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Jacob Lawrence - Artists - DC Moore Gallery

Jacob Lawrence was one of the most important artists of the 20th century, widely renowned for his modernist depictions of everyday life as well as epic narratives of African American history and historical figures.

Born in 1917 in Atlantic City, New Jersey, Lawrence moved with his family to Harlem in 1930, where he came into contact with some of the greatest artistic and intellectual minds of his generation. In the previous decade, Harlem had experienced the remarkably creative period known as the Harlem Renaissance, and the neighborhood was still the focal point of African-American culture. Before he was twenty years old, Lawrence had developed a powerful, concise style that expressed all of the vibrancy and pathos of the neighborhood and its occupants.

Lawrence became a nationally known figure virtually overnight when his The Migration Series was shown at New York’s Downtown Gallery in 1941. The twenty-four year old artist became the first African-American to be represented by a New York gallery. Fortune magazine published a lengthy article on the series that reproduced twenty-six of series’ sixty panels, and the entire series was purchased jointly by the Museum of Modern Art and the Phillips Collection.

Lawrence was drafted into the Coast Guard during World War II and was assigned duty as a combat artist. Following his discharge, he returned to Harlem and resumed painting vignettes of neighborhood life. He was invited to teach at Black Mountain College in 1946, the first of many teaching posts he would take over the years. Lawrence received a Guggenheim Foundation grant to paint the War series in 1946 and 1947, and in 1947 Fortune Magazine commissioned him to do ten paintings examining postwar conditions in the American south. His next major series was Struggle: From the History of the American People, produced in 1955-56.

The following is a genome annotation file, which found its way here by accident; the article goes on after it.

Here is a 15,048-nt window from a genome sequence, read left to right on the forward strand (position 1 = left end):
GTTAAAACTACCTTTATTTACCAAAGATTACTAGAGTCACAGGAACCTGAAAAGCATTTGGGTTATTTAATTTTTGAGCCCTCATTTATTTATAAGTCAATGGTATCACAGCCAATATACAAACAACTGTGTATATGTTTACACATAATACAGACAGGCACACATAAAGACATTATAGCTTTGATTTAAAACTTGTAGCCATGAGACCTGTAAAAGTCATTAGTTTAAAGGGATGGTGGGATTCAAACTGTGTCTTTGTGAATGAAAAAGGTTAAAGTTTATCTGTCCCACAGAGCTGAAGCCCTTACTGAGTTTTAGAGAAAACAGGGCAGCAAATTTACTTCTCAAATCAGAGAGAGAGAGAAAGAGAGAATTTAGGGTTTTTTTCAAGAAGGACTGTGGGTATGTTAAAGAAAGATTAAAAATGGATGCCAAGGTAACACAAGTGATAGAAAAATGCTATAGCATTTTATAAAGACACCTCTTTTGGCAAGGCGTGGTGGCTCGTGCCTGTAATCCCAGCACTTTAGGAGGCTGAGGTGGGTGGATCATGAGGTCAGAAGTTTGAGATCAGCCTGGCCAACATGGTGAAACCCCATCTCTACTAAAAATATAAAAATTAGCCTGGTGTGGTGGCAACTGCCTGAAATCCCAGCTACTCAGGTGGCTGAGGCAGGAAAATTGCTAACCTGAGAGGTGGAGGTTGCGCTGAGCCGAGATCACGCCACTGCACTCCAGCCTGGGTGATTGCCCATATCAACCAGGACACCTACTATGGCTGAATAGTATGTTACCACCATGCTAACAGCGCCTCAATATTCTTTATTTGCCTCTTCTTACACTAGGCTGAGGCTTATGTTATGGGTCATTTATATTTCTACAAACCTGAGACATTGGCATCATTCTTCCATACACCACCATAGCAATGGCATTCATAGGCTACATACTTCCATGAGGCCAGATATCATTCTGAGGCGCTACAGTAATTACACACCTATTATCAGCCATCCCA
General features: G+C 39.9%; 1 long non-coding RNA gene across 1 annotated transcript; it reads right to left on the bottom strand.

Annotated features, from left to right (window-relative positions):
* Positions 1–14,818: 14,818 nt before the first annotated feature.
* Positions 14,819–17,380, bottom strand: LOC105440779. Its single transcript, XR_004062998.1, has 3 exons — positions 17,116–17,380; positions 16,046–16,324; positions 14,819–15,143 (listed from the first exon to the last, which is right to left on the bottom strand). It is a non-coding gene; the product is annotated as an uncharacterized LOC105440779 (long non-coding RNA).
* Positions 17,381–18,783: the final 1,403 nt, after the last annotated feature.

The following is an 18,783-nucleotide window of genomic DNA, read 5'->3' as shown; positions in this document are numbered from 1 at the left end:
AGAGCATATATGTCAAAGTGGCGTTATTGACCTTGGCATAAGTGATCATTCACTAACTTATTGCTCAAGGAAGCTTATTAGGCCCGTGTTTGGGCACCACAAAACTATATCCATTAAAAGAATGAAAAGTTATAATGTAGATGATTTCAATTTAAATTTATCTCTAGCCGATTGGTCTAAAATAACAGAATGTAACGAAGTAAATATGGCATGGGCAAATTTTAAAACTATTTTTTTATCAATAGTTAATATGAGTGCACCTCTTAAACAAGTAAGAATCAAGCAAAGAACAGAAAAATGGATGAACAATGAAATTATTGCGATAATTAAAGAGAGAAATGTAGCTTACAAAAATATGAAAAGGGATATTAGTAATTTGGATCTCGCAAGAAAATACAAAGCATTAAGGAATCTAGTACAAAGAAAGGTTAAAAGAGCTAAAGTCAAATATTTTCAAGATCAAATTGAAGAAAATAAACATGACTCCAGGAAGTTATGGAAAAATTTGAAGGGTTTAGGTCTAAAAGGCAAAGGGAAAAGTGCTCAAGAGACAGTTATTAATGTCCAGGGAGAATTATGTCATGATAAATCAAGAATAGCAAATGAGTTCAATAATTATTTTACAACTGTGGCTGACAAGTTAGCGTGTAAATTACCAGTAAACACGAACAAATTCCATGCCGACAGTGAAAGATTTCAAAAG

During the 1950s and 60s, Lawrence’s work was characterized by stylistic experimentation and everyday imagery. In the late 1960s, he returned to a more straightforward style and optimistic outlook. In 1971, Lawrence was offered a permanent position teaching art at the University of Washington, and he and his wife, artist Gwendolyn Knight, moved to Seattle. Thematically, he concentrated on the topic of Builders. Within the wide field of development offered by the Builders subject, Lawrence underscored a life-long vision of man’s labor and struggle as his major theme.

Major traveling exhibitions of Lawrence’s work have been presented in museums across the country. The Metropolitan Museum of Art, New York recently exhibited Lawrence's rarely-seen 1954-56 Struggle Series paintings in the exhibition, Jacob Lawrence: The American Struggle, which is traveling to museums throughout the country. Other recent exhibitions include One Way Ticket: Jacob Lawrence’s Migration Series at The Museum of Modern Art in New York (2015) and Between Form and Content: Perspectives on Jacob Lawrence and Black Mountain College at The Black Mountain College Museum and Arts Center in Asheville, NC (2018–19). He has also been the focus of Jacob Lawrence: American Painter, organized by the Seattle Museum of Art; Jacob Lawrence: The Frederick Douglass and Harriet Tubman Series of 1938-40, organized by the Hampton University Museum in Virginia; and Jacob Lawrence’s The Migration Series, organized jointly by the Phillips Collection in Washington, DC and the Museum of Modern Art in New York. A major retrospective exhibition Over the Line: The Art and Life of Jacob Lawrence originated in 2001 at the Phillips Collection in Washington, DC and traveled to the Whitney Museum of American Art, the Detroit Institute of Arts, the High Museum of Art in Atlanta, GA, the Museum of Fine Arts in Houston, Texas, and the Seattle Art Museum.

A definitive two-volume catalogue raisonné and examination of Lawrence’s life and work, Over the Line: The Art and Life of Jacob Lawrence, was published in the fall of 2000 by the University of Washington Press.

For the complete biography, please download the PDF.

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